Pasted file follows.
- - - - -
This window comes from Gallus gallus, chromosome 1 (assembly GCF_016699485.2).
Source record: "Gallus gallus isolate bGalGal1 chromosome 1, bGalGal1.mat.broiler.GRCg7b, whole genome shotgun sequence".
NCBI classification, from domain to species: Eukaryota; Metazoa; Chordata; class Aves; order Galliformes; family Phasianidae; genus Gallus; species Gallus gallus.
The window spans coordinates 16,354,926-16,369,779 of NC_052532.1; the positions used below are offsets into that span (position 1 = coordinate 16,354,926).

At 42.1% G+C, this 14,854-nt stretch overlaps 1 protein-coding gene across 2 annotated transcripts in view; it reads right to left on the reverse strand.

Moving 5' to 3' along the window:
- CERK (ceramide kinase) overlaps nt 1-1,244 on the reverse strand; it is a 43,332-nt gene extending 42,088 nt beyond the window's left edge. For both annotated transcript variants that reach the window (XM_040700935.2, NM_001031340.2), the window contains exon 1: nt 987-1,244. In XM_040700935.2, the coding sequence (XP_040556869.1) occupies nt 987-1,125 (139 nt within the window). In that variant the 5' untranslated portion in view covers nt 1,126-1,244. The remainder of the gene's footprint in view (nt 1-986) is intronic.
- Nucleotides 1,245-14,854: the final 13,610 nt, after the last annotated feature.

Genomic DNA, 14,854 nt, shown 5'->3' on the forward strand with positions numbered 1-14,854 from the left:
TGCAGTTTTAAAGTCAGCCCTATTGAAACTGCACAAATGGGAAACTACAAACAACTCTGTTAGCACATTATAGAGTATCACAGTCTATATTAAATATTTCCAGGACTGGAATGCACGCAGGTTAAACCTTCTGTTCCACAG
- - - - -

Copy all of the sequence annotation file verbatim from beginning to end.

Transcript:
This window comes from Gallus gallus, chromosome 1 (assembly GCF_016699485.2).
Source record: "Gallus gallus isolate bGalGal1 chromosome 1, bGalGal1.mat.broiler.GRCg7b, whole genome shotgun sequence".
NCBI classification, from domain to species: Eukaryota; Metazoa; Chordata; class Aves; order Galliformes; family Phasianidae; genus Gallus; species Gallus gallus.
The window spans coordinates 16,354,926-16,369,779 of NC_052532.1; the positions used below are offsets into that span (position 1 = coordinate 16,354,926).

At 42.1% G+C, this 14,854-nt stretch overlaps 1 protein-coding gene across 2 annotated transcripts in view; it reads right to left on the reverse strand.

Moving 5' to 3' along the window:
- CERK (ceramide kinase) overlaps nt 1-1,244 on the reverse strand; it is a 43,332-nt gene extending 42,088 nt beyond the window's left edge. For both annotated transcript variants that reach the window (XM_040700935.2, NM_001031340.2), the window contains exon 1: nt 987-1,244. In XM_040700935.2, the coding sequence (XP_040556869.1) occupies nt 987-1,125 (139 nt within the window). In that variant the 5' untranslated portion in view covers nt 1,126-1,244. The remainder of the gene's footprint in view (nt 1-986) is intronic.
- Nucleotides 1,245-14,854: the final 13,610 nt, after the last annotated feature.

Genomic DNA, 14,854 nt, shown 5'->3' on the forward strand with positions numbered 1-14,854 from the left:
TGCAGTTTTAAAGTCAGCCCTATTGAAACTGCACAAATGGGAAACTACAAACAACTCTGTTAGCACATTATAGAGTATCACAGTCTATATTAAATATTTCCAGGACTGGAATGCACGCAGGTTAAACCTTCTGTTCCACAG